Fancy a Study Abroad year? Do it. It won’t let you down.
Having recently returned from 8 months of copiously drinking Tim Hortons coffee and Canadian beer at Carleton University, Ottawa, I have come back (forgive the cheese) as a more developed, mature and confident version of myself. Don’t get me wrong, whilst being abroad I have never been more challenged in my life, however my experience away is one I would happily do over and over again.
Studying abroad brings a series of benefits stretching from the more serious advantage of academic enrichment, to the more trivial of a cooler reputation on Instagram (when in doubt use X-Pro II). However, what I intend to convey is that for me my study abroad experience has definitely taught me a series of invaluable life lessons that I never would have discovered had I stayed in our small university town of Lancaster.
One of the most important benefits of studying in a foreign land is the vast variety of people you meet from all over the world. Not only do you exchange interesting stories and gain insight into each other’s lives, your social calendar explodes from weekend city breaks, to an invite to a house party two hours before. Saying ‘no’ to gatherings is out of the question (though I admit I did cave in a few times!) and so often it feels like your life runs at 100 miles an hour – quite literally if you want to get to that off-licence in time before it shuts ridiculously early on a Friday night. However, the international networks you create whilst being away are incredible and to be honest it feels pretty damn cool having the majority of your Facebook friends coming from all over the world.
Another perk of studying abroad is just how bloody good you become at time management! If you want to get that bus to Toronto on time, you need to get your studies squared away and often the impossible becomes the possible when it comes to hitting those deadlines. Essay in a day? No problem.
A further side effect of studying abroad is the incessant pining for wanting to travel again upon your return home. The travel bug hits you good and proper after being away and its only antibiotic is to plan and look forward to the next future adventure (as it so happens the dust hadn’t even settled on my passport and I went off interrailing for a month around Eastern Europe with one of my best friends). I have learnt that the world really is out there patiently waiting for us to explore it, and what a better time to do so as young adults before the real world of careers, families and mortgage payments hit us. I once heard at a gathering a fellow partygoer say ‘the world is our oyster’ and my word I now understand that it really, really is.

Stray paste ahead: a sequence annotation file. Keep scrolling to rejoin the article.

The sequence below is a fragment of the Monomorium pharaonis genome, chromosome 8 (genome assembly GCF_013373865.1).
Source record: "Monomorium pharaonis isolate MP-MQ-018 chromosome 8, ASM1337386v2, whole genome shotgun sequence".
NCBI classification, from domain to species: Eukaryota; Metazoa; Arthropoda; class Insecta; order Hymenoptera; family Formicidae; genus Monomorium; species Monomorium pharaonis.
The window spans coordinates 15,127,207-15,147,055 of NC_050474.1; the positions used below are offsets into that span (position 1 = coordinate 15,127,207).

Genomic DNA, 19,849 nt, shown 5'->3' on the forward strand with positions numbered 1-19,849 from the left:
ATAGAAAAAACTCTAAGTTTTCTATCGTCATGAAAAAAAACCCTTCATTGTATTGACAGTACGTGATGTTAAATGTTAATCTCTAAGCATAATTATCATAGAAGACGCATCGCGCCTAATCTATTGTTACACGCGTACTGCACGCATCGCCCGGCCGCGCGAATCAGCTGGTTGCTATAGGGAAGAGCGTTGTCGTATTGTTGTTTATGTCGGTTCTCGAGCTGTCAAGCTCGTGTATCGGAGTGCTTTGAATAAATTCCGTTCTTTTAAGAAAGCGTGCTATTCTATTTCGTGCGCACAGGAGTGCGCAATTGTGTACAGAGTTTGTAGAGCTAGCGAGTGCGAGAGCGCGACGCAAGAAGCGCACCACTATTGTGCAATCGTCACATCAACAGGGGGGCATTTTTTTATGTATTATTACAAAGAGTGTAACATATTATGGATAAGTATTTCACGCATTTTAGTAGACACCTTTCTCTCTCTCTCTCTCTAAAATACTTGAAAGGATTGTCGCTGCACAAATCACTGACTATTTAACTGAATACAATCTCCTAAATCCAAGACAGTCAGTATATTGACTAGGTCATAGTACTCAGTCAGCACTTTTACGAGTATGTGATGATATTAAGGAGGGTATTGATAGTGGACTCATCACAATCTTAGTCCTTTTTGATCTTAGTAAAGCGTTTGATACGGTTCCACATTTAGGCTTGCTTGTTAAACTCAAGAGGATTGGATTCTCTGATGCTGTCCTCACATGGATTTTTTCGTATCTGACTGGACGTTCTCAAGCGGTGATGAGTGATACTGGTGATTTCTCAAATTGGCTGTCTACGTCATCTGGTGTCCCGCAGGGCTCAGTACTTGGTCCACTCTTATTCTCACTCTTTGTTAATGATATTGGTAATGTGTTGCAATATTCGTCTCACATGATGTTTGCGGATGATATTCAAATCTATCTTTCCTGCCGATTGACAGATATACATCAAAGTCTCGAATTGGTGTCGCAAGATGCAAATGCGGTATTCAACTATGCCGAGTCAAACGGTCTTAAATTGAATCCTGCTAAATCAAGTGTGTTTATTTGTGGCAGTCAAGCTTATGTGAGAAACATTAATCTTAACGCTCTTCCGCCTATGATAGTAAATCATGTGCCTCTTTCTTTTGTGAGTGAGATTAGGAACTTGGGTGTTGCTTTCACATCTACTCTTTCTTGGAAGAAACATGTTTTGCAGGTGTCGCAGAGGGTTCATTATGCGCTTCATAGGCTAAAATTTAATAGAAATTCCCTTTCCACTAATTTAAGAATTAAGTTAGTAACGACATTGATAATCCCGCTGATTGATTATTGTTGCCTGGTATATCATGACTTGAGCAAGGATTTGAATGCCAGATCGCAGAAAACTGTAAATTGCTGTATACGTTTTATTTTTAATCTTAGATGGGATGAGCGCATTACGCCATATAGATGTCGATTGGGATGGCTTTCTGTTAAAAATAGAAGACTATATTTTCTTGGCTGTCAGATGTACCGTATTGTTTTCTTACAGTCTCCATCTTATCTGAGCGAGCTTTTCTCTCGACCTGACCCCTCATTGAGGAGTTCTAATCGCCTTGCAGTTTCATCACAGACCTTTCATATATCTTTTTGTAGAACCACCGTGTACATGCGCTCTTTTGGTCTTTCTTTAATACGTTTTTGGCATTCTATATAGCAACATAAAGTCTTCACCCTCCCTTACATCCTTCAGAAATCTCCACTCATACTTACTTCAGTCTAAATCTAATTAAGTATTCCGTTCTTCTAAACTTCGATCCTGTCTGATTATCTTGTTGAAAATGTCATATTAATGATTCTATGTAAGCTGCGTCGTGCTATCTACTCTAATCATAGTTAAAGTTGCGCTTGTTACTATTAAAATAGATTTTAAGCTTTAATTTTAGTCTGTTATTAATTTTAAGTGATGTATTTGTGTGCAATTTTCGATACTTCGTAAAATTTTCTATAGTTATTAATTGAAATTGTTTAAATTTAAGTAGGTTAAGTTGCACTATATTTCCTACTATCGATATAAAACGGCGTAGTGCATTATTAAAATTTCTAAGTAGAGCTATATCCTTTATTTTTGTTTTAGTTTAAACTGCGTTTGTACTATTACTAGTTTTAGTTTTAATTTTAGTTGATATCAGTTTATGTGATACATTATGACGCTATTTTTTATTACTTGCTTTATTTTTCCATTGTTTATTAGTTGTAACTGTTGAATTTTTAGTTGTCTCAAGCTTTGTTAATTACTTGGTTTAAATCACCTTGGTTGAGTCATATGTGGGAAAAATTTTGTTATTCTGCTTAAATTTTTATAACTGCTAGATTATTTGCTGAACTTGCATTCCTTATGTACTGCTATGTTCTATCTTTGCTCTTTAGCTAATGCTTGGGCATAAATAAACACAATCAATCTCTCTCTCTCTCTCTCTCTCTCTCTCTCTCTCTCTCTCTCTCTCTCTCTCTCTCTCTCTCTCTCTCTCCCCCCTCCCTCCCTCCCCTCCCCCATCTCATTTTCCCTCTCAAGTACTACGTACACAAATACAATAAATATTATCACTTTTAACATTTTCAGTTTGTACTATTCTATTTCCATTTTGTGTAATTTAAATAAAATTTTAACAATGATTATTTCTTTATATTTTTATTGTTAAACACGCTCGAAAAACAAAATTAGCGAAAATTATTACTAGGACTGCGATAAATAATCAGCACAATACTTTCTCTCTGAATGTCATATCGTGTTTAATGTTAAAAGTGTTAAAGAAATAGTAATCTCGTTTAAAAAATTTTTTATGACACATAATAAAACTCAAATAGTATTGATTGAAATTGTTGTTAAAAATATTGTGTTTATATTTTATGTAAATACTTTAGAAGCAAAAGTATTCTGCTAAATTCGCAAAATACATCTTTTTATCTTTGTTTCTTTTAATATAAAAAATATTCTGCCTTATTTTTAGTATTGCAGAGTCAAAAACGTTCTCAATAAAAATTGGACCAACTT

With this in mind, another thing I have greatly understood through my study abroad experiences is how important travelling and experiencing the world actually is. As our globe’s borders become ever more porous and the dividing lines we see on a map become less and less definite, experiencing one, two, or multiple cultures different to our own provides us with a deeper understanding of the world’s populace. The news we read, watch and listen is increasingly of a more globalized content, with stories originating from the four corners of the world brought to our home tabloids and affecting us in a way they never would have years ago. The knowledge gained from travel is indeed not a privilege but a requirement for future generations.
And so I hope this article has achieved my aim of getting you all to up sticks and study or work abroad for a period of time at some point in your lives. Considering this is coming from a person who owns varying shades of lipstick and who would never walk out the door without layers of mascara on my lashes, since being home I’ve ditched the red lippy for a travel guide, invested in a rucksack and find myself surfing the latest flight deals.
And so I reiterate. Study abroad – it won’t let you down.
By Emily Tarbuck
[Image Credit: Tim Shields]